Another take on this could be having a lip sync battle between employees. Our sales team recently tried karaoke on their sales retreat and it was undeniably one of their favorite parts of the day. This kind of activity is something that is just plain fun. It really helps bring people out of their comfort zone and is a nice way to start, or end, your day.

5) Bowling
It may be a little harder to arrange for everyone to meet up outside of work, but most bowling alleys have food and beer, both of which are known to attract people to social gatherings. Maybe you’ll find out you’ve got some competitive bowlers in your office. Or maybe you’ll equally enjoy how bad you all are at bowling. Either way, it’s a good way for your team to bond over a break from sitting at a desk, without requiring everyone to do an intense physical activity.

6) Paintball
If your staff members are up for more physical activity, break out the helmets and padding, and head to a paintball range to blow off some steam. Aside from seeing which team will be the last standing, you can play a variety of other styles of matches such as capture the flag, king of the hill, or an individual free-for-all. For your employees who don’t like going outside, explain to them that it’ll be like the Call of Duty video game, with more realistic graphics and less danger.

7) Scavenger Hunt
The best way to find team chemistry might be to send everyone on a search. You can split your teams up as big or as small as you want them to be, and can make an office-wide event out of picking any themes for the items that get selected for the list.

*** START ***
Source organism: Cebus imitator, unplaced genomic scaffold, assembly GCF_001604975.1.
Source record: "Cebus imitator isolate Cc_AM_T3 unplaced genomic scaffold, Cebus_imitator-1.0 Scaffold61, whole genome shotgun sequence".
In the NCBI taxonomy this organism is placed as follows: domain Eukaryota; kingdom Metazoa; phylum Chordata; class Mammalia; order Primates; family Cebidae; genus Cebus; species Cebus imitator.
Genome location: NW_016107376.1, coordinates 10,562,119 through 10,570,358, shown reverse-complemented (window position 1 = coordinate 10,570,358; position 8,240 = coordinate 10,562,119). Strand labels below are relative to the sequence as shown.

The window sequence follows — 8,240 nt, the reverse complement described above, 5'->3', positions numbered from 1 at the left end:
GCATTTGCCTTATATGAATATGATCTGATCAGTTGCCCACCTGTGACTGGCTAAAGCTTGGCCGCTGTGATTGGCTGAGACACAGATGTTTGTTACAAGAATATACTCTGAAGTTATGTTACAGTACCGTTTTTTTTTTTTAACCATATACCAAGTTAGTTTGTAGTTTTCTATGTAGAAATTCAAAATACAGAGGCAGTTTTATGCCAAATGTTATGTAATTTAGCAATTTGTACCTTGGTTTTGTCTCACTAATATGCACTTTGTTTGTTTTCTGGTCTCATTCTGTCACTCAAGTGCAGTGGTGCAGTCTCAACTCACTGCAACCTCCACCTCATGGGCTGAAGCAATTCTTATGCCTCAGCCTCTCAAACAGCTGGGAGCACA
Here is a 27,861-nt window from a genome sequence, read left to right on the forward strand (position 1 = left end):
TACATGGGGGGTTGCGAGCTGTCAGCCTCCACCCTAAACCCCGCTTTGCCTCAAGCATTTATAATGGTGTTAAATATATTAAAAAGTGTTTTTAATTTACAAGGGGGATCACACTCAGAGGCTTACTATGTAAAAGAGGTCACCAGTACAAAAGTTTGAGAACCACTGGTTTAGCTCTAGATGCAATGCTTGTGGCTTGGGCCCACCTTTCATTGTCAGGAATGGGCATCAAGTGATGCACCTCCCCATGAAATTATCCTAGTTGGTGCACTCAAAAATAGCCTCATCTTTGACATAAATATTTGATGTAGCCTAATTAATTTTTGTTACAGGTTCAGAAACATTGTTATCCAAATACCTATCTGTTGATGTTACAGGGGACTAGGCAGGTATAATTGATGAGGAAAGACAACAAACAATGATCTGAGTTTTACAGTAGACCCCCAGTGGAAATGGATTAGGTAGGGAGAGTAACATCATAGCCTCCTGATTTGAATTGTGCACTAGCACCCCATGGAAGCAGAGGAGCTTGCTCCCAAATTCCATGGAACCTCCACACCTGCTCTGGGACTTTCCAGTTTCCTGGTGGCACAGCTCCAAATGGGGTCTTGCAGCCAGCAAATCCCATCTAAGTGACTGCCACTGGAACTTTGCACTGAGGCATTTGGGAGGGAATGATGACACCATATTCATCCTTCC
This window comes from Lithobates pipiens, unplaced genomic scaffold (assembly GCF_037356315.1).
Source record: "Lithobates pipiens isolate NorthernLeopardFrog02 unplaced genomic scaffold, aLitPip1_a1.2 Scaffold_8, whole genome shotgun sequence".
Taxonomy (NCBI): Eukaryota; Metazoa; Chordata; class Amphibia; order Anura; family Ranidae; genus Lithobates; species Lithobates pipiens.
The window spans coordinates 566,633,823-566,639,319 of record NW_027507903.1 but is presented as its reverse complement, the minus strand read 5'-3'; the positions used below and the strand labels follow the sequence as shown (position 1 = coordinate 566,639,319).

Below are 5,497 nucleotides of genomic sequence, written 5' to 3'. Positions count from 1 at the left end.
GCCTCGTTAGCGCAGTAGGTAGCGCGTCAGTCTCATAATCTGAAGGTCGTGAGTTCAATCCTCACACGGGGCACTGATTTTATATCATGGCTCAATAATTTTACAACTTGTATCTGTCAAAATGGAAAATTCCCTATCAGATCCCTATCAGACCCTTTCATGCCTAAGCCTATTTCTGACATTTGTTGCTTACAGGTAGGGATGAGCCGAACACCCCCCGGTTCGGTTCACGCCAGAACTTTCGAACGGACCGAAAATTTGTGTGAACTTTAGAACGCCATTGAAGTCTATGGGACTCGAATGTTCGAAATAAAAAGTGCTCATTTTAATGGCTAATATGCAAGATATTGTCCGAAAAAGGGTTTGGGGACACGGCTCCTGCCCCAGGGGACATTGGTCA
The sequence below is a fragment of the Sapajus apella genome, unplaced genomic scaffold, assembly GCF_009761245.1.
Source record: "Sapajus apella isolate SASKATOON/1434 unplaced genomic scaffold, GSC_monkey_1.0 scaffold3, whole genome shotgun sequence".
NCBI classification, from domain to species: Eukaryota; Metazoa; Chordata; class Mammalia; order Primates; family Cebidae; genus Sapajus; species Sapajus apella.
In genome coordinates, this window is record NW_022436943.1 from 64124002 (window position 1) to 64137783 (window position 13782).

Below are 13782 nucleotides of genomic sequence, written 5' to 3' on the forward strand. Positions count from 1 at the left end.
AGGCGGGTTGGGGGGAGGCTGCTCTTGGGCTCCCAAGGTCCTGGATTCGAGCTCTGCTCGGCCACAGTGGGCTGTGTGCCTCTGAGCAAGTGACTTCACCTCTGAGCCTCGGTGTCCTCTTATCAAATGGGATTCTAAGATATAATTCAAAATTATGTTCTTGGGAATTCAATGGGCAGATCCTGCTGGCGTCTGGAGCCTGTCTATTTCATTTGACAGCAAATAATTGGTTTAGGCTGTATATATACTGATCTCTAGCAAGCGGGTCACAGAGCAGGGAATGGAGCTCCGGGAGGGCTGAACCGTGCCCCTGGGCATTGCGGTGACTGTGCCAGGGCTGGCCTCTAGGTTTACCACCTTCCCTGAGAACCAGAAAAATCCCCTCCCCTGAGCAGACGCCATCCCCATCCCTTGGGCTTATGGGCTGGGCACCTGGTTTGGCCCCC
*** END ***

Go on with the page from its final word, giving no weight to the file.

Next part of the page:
The scavenger hunt is one of our employees’ favorite team-building activities. The entire organization plays. We break off into teams, with each team having ridiculously funny costumes they have to wear the entire hunt. Make no mistake, we are showcasing them to the public the entire time! This is a great opportunity to not only build team confidence, but also a great recruitment tool to show others how much fun your employees have.

However, if you feel like your office is up for a challenge more like “The Amazing Race” than a casual scavenger hunt, check out geocaching, a worldwide scavenger hunting game that can use your phone’s GPS to input coordinates for “treasures” hidden in cities all over by members of the geocaching community.

8) Tower of Cards
Challenge your employees to use their creativity along with their teamwork skills, with nothing more than a couple decks of playing cards. Set a timer, mix up your teams, and challenge the teams to build the tallest tower (that doesn’t fall over) before time runs out. This will be a lighthearted task, but one that throws the teams immediately into the challenge of thinking together and improvising on the fly.

One last, but very important tip: If you’re doing an activity that involves splitting the office up into teams, try to mix up the teams so that people who normally don’t interact with each other are on the same team and get to know each other better. This is one of the ways we have really strengthened our communication between departments.

If your office is looking to mix things up a bit, try any one of these team-building exercises and see what happens.

Carla Leible is the market manager for Zimmer Radio & Marketing Group. She has spent 16 years helping managers become great leaders.


Categories: Business, CEO Magazine